I would include more links, etc., but I’m writing this in a bit of a rush.
It is well-documented that Dell and Red Hat decided to modify how Linux names network devices, starting with Fedora 15. This project is called Consistent Network Device Naming. It integrates with the biosdevname package to
break improve network device naming. In theory, each time a system boots, CNDN applies a set of rules so that each NIC is named the same each time. One of the main factors for this is the problem you might have seen in times past when you added a PCI NIC to a system, and suddenly eth0 is now eth1 or some such.
While the motivation was good, CNDN has created problems, as we expect with any project which involves significant change. One of the primary claims, and a legitimate one, is that so many system tools and scripts (especially custom sysadmin scripts) are hard-coded for eth0. Referring to eth0 has worked for years. So bringing along a system-level change that now refers to the first NIC as em1 (for an on-board interface) breaks many scripts.
In our shop, using RHEL and cobbler for kickstarting systems, this reared its ugly head when, after installing a new Dell system with RHEL 6.3, networking was broken. Logging into the console, we ran
ifconfig -a and noticed all 4 NICs, but they were named em1 thru em4, rather than the eth0 thru eth3 we are accustomed to. Moreover, em1 had no IP address. A quick peek in
/var/log/messages showed us this gem:
Sep 21 10:16:08 sandmdm kernel: udev: renamed network interface eth0 to em1
That’s nice. It would have been better had udev (or something else) also modified the network config files so that networking would actually work after udev makes its changes. But alas, looking in the default location for its config, we noticed (aside from lo) only one NIC had a config file – eth0. And of course
ifconfig knew nothing about eth0. So, changing the filename from
ifcfg-em1, and changing the device name inside the file to em1, we restarted networking and all was well.
But we wanted a better fix. After lots of research, it turns out cobbler is hard-coded to assume eth0 is the first NIC in a system. Moreover, even after anaconda (the RHEL installer) refers to it as em1 throughout the whole process, cobbler dutifully puts ifcfg-eth0 in /etc/sysconfig/network-scripts. To us, it’s a show-stopper to have to login to a console to fix networking after a fresh install. So what were our options?
- Deal with it, by making rules in udev
Not really an option, because we’d have to put them in the post section of the kickstart. Seems like too much of a hack.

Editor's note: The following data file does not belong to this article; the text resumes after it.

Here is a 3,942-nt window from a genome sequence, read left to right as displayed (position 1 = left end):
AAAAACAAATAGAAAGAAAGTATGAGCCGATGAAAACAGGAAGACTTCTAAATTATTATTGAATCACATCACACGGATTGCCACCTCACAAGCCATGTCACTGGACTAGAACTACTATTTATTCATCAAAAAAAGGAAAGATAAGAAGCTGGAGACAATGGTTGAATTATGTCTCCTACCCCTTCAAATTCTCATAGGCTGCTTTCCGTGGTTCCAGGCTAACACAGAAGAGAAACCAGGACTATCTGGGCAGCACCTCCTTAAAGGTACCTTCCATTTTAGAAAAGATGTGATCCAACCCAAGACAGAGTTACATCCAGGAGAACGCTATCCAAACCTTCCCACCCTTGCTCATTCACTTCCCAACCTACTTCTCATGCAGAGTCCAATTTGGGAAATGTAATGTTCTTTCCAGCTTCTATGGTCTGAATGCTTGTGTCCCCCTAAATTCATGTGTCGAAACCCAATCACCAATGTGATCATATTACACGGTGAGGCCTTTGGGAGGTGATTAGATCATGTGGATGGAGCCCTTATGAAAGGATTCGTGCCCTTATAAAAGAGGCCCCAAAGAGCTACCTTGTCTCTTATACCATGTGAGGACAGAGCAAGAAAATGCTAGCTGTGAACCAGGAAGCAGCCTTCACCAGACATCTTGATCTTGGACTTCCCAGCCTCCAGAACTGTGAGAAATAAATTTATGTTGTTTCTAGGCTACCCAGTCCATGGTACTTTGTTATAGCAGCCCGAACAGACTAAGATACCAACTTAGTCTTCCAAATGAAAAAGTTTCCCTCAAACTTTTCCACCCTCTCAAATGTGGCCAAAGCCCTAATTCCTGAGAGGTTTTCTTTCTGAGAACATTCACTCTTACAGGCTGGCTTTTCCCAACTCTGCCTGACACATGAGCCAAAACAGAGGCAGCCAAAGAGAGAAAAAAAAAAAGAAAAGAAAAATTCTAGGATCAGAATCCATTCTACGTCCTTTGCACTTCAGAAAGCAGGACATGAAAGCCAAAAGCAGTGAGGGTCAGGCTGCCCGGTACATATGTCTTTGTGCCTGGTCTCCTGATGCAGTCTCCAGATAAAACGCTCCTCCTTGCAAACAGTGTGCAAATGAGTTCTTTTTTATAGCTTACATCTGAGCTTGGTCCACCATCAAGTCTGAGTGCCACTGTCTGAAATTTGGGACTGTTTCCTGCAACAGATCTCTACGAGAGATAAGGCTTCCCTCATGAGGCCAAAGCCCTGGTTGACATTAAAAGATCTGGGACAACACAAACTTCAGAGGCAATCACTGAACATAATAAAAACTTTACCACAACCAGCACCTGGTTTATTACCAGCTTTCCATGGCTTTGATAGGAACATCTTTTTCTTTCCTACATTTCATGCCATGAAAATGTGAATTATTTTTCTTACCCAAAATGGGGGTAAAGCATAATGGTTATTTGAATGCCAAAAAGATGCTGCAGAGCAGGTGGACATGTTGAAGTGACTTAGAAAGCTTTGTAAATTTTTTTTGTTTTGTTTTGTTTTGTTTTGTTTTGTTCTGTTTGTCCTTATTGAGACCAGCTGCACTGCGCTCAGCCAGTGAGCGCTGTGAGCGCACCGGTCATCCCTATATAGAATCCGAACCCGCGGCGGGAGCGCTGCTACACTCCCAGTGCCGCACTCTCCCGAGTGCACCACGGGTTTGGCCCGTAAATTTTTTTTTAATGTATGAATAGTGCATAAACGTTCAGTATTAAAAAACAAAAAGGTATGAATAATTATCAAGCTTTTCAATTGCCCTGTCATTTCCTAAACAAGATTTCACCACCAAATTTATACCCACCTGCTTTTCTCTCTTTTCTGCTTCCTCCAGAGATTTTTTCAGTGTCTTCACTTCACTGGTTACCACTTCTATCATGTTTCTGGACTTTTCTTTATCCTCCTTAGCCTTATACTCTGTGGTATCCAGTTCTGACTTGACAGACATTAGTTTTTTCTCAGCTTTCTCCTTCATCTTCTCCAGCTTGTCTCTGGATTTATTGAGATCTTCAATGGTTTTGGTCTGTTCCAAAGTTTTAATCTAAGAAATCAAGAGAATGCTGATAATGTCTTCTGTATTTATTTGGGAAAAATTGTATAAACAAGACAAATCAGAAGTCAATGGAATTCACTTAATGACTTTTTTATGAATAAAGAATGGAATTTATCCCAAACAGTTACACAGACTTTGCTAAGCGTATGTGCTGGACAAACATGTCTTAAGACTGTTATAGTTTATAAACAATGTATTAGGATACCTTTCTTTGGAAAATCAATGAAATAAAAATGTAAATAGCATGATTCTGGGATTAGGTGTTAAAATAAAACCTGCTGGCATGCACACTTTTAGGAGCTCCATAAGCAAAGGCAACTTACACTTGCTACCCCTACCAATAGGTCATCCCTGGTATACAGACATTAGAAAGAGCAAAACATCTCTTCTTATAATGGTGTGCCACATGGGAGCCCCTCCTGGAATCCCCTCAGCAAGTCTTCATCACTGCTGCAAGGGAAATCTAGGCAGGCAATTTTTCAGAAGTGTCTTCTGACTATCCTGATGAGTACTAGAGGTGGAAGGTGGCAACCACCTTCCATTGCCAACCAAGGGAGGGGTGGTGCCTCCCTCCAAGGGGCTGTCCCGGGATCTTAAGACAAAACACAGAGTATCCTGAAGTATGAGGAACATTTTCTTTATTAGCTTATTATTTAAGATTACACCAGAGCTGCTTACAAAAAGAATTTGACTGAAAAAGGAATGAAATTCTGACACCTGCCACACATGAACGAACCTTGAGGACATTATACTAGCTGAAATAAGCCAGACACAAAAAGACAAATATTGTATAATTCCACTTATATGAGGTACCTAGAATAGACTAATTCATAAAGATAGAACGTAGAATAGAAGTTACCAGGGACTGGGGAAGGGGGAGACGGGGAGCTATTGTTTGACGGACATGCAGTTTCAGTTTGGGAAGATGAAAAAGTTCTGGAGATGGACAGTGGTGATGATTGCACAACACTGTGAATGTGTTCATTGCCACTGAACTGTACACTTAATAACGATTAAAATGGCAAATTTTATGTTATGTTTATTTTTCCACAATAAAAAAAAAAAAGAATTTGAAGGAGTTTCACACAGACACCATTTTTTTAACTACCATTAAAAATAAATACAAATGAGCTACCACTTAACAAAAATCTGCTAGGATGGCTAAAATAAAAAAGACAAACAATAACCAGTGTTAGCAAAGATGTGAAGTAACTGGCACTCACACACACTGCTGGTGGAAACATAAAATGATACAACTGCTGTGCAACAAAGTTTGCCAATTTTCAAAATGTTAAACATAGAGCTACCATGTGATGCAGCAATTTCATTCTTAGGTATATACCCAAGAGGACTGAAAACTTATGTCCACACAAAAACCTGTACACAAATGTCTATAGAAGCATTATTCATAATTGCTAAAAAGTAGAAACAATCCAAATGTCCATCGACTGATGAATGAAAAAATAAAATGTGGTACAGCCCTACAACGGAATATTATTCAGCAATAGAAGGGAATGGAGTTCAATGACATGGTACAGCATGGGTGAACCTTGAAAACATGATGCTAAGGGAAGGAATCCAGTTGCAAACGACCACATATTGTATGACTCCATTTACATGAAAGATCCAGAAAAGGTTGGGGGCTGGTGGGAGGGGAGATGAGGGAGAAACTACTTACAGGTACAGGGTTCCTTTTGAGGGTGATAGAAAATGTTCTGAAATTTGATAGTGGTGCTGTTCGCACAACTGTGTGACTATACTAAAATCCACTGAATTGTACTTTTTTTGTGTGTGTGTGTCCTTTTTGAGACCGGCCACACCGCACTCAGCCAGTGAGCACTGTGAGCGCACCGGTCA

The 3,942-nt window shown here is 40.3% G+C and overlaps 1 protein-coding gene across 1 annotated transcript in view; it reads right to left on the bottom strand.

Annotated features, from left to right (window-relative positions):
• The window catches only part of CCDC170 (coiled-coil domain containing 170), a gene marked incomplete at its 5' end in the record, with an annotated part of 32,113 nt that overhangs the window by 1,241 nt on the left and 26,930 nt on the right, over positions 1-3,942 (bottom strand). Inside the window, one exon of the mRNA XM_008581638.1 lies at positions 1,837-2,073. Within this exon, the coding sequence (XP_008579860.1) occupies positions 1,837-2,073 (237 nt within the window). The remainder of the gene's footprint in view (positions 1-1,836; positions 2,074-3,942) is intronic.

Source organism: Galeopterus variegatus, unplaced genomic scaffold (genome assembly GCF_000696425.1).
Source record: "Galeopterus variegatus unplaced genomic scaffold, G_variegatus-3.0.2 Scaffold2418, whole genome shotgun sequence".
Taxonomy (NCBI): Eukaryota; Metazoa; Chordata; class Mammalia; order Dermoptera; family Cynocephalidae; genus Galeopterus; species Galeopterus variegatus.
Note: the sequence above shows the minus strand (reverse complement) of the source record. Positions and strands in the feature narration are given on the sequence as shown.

- Deal with it, by changing the
em1in cobbler profiles for all RHEL6 systems.
I didn’t really care for that option. Would have required some testing, because we’re not sure that would even work.
- Use biosdevname=0 in /etc/grub.conf to disable this tomfoolery.
Not a bad idea. Workable. We’d have to modify the kernel options in the post section of kickstart.
- Remove the biosdevname package altogether.
That’s the best, cleanest fix.
So, we decided to disable the installation of biosdevname during kickstart. But it wasn’t that simple. After lots of testing, we settled on letting biosdevname install, but disabling it in the kernel options (biosdevname=0). We also had to, in the kickstart profile in RHN Satellite, add the same ‘biosdevname=0’ setting to both Kernel Options and Post Kernel Options. That resulted in ‘eth0’ being the first interface after installation.
UPDATE – 10/05/2012
After more consideration and testing, we changed our approach. While we would like to keep existing functionality (i.e. the first NIC is eth0), we realize that’s not a great option long-term. We wanted to begin adjusting now to this change, rather than hit some wall later, when perhaps we have no choice but to install new systems with em1.
Our solution has been to change the name of the interface in the cobbler profile. Steps involved:
-add the system to cobbler
-edit the system to add ’em1′ as an interface, make sure it has a DNS name and a MAC
cobbler system edit --name=somebox --interface=em1 --mac=11:22:33:44:55:66 --dns-name="somebox.example.com"
-remove ‘eth0’ from the profile
cobbler system edit --name=somebox --interface=eth0 --delete-interface
-in the kickstart profile, add ‘
--device=em1‘ to the ‘network’ line (on the Advanced tab if you use RHN Satellite)
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